“Selma,” the latest film from writer/director Ava DuVernay, had its first screening in New York Monday night for influencers, Academy members and press.

We spotted Oscar winner Geoffrey Fletcher in the crowd, in addition to MoMA film curator Rajendra Roy. This screening was hosted by Paramount and Ava DuVernay’s organization the African-American Film Festival Releasing Movement (AFFRM), a distribution collective of black arts organizations dedicated to quality black independent films. AFFRM’s founding organizations include Urbanworld (NYC), Imagenation (NYC), DVA (Los Angeles), Reelblack (Philadelphia), Langston Hughes Performing Arts Institute (Seattle), and BronzeLens (Atlanta).

“Selma” chronicles the weeks and months of planning that went into the March on Selma, Alabama orchestrated by Dr. Martin Luther King Jr. (David Oyelowo) and company in the summer of 1965. “Selma” is the first major motion picture to focus on the life of Dr. King in this capacity. Reactions from this screening and its premiere at AFI last week have been stellar and you will be hearing a lot more about “Selma” as awards season progresses. DuVernay and cinematographer Bradford Young stayed after the screening for a Q&A, including one question from “Pariah” actress Adepero Oduye. Check it out below:

Smokey Fontaine: Give us a sense of the history of how this project came together, I mean we saw so many struggles on the screen and how the big moments happen with the small moments, and all the big important decisions that were made. Tell us about some of the decisions you made to tell this kind of story that we just saw.

 

Ava DuVernay: I came to the project because of David Oyelowo, who [cinematographer] Bradford and I had worked with on our other film “Middle of Nowhere,” a tiny, tiny film that only four people saw. A very small film we worked on with David, who we fell in love with. David brought the project to us because he had been attached through director Lee Daniels at the time. When that project fell apart, David kept it alive, like he would ask the producers can we still do this? Can I gain the weight? Can I fix my hair? Can we get someone else? He brought me to them and I mobbed in with all my people (laughs).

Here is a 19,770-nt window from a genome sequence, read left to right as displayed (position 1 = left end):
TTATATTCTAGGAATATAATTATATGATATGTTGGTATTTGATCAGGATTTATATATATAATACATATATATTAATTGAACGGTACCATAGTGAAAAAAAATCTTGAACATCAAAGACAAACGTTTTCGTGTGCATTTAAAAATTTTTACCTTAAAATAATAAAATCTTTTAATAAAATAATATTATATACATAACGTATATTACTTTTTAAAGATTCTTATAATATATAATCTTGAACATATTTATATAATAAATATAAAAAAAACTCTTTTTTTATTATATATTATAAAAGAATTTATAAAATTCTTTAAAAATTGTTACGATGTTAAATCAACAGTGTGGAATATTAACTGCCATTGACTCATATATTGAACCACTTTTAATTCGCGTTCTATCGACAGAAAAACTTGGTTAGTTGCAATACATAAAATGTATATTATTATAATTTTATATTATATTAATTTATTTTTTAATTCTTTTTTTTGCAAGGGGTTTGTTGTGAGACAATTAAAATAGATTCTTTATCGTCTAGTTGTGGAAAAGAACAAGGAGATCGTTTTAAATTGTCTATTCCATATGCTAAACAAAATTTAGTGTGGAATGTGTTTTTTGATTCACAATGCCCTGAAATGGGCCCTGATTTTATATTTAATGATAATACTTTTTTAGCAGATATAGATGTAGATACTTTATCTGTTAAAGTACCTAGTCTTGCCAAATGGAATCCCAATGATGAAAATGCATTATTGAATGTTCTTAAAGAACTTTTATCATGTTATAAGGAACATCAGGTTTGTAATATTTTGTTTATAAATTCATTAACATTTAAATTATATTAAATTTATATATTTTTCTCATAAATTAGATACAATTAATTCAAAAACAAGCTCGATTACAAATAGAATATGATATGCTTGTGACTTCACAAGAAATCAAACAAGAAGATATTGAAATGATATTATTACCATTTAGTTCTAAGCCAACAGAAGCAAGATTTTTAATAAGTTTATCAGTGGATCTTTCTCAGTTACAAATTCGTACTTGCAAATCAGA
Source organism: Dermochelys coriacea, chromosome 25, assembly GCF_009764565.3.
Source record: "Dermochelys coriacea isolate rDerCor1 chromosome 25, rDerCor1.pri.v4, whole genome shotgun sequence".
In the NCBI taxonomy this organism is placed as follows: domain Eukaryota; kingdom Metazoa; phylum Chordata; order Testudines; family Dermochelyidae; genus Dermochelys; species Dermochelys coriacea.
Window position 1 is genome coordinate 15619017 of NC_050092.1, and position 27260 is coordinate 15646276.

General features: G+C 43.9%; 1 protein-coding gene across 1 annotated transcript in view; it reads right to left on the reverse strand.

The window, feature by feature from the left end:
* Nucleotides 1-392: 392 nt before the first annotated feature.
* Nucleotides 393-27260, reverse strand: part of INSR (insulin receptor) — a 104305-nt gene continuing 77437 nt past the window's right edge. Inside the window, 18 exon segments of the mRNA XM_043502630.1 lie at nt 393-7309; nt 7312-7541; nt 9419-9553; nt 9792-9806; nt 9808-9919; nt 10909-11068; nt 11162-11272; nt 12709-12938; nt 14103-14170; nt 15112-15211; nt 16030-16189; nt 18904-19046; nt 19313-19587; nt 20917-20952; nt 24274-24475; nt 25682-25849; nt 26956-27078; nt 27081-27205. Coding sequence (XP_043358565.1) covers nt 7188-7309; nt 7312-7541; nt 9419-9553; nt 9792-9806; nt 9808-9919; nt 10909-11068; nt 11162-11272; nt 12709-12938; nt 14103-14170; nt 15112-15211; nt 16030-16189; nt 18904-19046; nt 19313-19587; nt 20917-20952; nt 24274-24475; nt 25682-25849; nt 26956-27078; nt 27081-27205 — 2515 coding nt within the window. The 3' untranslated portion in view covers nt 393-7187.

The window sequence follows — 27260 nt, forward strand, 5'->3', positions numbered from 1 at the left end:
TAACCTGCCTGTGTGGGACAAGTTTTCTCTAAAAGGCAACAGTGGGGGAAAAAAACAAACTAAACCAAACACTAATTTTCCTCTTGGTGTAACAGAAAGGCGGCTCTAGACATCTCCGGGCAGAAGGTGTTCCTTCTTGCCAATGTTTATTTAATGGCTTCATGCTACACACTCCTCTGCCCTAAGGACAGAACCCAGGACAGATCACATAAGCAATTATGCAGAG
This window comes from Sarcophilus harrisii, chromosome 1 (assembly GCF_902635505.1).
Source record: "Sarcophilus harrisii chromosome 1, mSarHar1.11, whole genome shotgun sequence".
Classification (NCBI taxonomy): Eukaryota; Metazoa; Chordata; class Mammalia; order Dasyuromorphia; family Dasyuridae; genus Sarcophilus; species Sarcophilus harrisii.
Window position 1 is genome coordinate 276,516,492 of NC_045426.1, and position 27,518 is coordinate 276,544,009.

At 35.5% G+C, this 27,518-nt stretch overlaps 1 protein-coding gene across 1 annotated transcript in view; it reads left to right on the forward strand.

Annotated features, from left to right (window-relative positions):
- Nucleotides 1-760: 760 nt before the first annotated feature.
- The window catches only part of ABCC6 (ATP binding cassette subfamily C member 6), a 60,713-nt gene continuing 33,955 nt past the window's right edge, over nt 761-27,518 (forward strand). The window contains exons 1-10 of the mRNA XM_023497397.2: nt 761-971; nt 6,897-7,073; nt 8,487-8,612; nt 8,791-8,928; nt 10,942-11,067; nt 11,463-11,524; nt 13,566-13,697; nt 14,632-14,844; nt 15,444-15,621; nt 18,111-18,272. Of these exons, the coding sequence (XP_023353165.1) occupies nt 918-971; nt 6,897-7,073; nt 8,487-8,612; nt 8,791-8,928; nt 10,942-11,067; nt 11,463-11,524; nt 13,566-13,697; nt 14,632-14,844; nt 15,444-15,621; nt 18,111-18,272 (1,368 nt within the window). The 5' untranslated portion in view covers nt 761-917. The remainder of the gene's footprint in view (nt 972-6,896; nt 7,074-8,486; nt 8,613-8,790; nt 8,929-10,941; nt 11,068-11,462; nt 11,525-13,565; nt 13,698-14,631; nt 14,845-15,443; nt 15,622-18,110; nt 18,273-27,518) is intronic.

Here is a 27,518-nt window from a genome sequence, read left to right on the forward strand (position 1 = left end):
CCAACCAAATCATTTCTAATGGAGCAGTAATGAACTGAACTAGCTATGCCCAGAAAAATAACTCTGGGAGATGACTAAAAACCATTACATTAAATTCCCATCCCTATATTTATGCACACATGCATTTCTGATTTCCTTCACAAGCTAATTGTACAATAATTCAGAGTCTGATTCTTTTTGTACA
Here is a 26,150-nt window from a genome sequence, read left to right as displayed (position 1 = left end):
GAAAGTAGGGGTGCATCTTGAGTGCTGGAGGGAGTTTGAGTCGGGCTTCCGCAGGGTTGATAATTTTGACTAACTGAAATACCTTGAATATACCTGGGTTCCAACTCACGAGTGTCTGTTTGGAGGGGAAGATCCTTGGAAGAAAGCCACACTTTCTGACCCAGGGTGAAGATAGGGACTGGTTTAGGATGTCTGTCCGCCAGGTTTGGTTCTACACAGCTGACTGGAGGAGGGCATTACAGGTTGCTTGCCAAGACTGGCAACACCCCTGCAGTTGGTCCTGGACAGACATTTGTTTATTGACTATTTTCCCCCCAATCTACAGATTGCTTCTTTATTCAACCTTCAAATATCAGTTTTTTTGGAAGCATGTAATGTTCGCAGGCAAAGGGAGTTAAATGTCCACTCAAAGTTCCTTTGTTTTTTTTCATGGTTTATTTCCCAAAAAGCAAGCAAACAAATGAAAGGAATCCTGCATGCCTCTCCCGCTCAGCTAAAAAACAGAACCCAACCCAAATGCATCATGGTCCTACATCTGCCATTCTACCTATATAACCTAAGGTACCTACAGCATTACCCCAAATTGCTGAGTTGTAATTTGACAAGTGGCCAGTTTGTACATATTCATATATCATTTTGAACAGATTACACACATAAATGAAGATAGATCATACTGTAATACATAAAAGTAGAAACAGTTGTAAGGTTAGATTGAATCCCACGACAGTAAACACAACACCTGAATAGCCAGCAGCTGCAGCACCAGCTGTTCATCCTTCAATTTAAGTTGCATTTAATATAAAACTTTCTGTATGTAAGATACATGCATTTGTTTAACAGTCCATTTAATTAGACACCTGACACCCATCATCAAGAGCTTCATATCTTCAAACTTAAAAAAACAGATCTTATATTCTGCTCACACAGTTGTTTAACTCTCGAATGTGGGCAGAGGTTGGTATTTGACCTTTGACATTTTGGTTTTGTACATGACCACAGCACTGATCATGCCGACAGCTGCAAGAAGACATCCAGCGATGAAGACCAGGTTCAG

That’s basically how it happened and our challenge and the early conversations with Bradford and the other collaborators and Spencer Averick, my editor, and our production designer and costume designer and casting director, having to gather a massive cast, it was always “How do we do the Civil Rights movie that hasn’t been done? How do you do one, since I’m a person who normally doesn’t like them, that would be interesting?” So we were always trying to deconstruct the genre and act as people that, you know, are proud of our people, and be able to get underneath the people of Selma. The film is called “Selma,” it’s not called “King,” and it’s important that we adorn him in the film with this band of brothers and sisters who really made it happen. You can be a leader, but if there’s no one following you, what are you doing? That’s the core that we tried to attack with the images and the narrative every day.

 

Smokey: Tell me about the script and story, because this is very much not a cradle to the grave film on purpose and you even said at times that you wanted to humanize Dr. King and tell a full story, a breadth of a man and his full life story. Tell us about the writing choices you made in that regard.

Ava: Whenever a director comes to a story, the imbuing it with their point of view. Previously, you had a whole bunch of directors, all of whom were male, trying to figure out what Selma meant to them and my version was very much White House balanced with people on the ground. Other iterations had been focused on LBJ and King like a mano-a-mano thing between the two, but it became “What’s Coretta doing?” What’s happening over there and what are all these other people doing? Amelia Boynton and Annie Lee Cooper and Richie Jean Jackson. I found a little book in a bookstore in Selma about a woman whose home Dr. King and them stayed in named Richie Jean Jackson. I just imagined all these brothers walking into her kitchen, looking at grits and just getting into the texture of people and, Kinda like I said at the top, deconstructing this speech and a holiday, because we know these things, but that’s not enough, it’s not the full story.

 

Smokey: Bradford, talk about the aesthetic of this film. This really continues from the films you’re both responsible for like “I Will Follow” and “Middle of Nowhere.” There’s such a texture and such a beauty and such a sense of being there in the South and the images of Blackness. Talk about how you achieved that.